Anju mulls legal route after Lebedeva lands in cheat list

Anju mulls legal route after Lebedeva lands in cheat list

Anju mulls legal route after Lebedeva lands in cheat list
With another Russian Olympic medallist being confirmed as a drugs cheat, India’s long jump champion Anju George is seriously considering taking the legal route to lay claim to a medal that she feels is rightfully hers.

Tatyana Lebedeva, who was silver medallist in long jump and triple jump at the Beijing 2008 Olympic Games, was stripped of her medals by the International Olympic Committee after retests on her samples revealed the presence of steroid turinabol.

Lebedeva, a Russian senator now, also won silver and bronze in triple jump at Sydney 2000 and Athens 2004 Games, besides gold in long jump at Athens, when Anju had finished sixth. The Indian champion was later elevated to fifth position after American Marion Jones, who was fifth, was disqualified for doping.

Russians had swept the medals, with Lebedeva in top spot followed by Irina Simagina and Tatyana Kotova. Both Simagina and Kotova later failed drug tests in subsequent competitions, with Kotova losing her gold at the 2005 World Athletics Finals in Monaco. Anju, who had won silver at the time, was elevated to the gold medal position.

The extent of Russian doping is out in the open now, with the country banned from international athletics. Anju felt that in the current circumstances, it is only right that the IOC takes a relook at the Athens results.

“I firmly believe that I deserve the silver medal from Athens. If the three Russians are disqualified, the silver will certainly come to India, behind Australia’s Bronwyn Thompson, who was fourth,” said Anju. “When the IOC reanalysed the Athens samples later, the Russians’ samples were not retested and they escaped. If it had been done then, we would have had our first Olympic medal in athletics.”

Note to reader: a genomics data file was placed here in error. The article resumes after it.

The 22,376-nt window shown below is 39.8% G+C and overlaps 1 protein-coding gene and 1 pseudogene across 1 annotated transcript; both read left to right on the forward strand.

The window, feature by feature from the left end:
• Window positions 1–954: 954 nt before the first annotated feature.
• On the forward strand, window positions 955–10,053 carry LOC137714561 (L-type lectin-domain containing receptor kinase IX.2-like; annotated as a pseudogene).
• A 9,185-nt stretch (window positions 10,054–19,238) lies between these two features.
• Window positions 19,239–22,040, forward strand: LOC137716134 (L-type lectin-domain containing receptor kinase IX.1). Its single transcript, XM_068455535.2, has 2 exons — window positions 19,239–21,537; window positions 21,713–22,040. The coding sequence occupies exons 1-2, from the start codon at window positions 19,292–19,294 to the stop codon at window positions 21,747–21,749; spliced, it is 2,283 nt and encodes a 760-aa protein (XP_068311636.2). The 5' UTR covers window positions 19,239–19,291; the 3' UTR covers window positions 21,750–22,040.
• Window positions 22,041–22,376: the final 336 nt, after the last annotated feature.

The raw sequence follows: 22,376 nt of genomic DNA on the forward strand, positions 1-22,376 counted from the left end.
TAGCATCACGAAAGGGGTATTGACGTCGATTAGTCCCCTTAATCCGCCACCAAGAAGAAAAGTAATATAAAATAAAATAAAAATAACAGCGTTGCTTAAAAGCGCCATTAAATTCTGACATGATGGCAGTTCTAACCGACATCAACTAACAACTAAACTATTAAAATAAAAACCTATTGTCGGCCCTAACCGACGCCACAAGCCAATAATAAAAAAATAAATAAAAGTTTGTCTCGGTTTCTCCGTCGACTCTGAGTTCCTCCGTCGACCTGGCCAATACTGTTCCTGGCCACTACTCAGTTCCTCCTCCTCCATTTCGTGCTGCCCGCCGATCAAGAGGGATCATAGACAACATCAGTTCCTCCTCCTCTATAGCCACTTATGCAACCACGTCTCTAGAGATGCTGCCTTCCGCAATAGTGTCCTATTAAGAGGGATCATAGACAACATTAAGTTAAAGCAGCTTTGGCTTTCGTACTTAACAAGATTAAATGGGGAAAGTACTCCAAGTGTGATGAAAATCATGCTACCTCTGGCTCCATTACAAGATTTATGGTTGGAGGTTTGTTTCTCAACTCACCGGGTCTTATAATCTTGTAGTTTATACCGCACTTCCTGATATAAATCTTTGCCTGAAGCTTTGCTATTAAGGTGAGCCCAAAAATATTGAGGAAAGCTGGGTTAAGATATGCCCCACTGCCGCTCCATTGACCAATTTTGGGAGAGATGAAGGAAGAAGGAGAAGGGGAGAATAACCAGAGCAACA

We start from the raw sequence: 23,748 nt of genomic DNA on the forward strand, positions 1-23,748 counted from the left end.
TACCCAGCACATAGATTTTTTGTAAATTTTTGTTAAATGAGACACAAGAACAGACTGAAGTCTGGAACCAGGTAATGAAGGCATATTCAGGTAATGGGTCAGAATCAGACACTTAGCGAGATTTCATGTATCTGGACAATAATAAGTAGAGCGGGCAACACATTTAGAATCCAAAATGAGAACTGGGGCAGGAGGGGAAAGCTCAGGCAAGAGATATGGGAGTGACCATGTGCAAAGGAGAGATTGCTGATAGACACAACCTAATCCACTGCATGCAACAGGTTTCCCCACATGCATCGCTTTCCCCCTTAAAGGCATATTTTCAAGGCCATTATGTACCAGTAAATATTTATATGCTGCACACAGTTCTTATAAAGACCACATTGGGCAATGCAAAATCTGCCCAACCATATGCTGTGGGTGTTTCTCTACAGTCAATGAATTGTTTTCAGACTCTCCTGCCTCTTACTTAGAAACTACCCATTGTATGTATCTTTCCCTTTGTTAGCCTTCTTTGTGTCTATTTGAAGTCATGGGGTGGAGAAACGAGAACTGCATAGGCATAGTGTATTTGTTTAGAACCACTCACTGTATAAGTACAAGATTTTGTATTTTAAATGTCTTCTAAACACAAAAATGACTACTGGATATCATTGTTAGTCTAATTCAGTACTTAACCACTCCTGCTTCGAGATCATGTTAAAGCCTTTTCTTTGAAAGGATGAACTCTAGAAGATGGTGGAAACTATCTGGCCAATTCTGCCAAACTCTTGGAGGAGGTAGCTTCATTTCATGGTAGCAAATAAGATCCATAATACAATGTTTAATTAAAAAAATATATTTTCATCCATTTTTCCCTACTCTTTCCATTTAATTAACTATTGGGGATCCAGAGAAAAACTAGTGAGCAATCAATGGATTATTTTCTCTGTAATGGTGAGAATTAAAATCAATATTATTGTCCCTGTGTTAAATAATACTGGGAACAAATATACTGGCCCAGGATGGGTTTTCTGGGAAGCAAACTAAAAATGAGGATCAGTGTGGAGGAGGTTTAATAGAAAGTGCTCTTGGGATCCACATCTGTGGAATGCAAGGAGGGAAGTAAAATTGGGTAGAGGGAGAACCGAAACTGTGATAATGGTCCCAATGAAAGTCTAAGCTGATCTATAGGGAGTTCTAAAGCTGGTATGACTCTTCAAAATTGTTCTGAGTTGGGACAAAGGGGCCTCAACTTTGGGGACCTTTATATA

Anju had considered taking the legal route in 2013, after it emerged that both Kotova and Simagina had been caught for doping. But the plan was shelved after the lawyer they consulted didn’t offer any encouragement, considering the statute of limitations.

An eight-year statute of limitations was in place at the time (now it is ten) and it prevented a relook at the 2004 cases.

“It is clear they were doping at that time. I was in my prime at the time and was winning medals at the world level. I fully deserve that Olympic medal and I am seriously considering approaching the IOC and the IAAF (International Association of Athletics Federations). I am sure Australia and Britain, who also will benefit if the Russians are disqualified, will support me,” said Anju, the only Indian to win a World Championship medal in athletics.

Briton Jade Johnson was sixth at Athens and she can move up to bronze position if the Russians are disqualified. Meanwhile, Lebedeva, who was an executive committee member of the World Olym­pians Association, has resigned from her position after the IOC decision.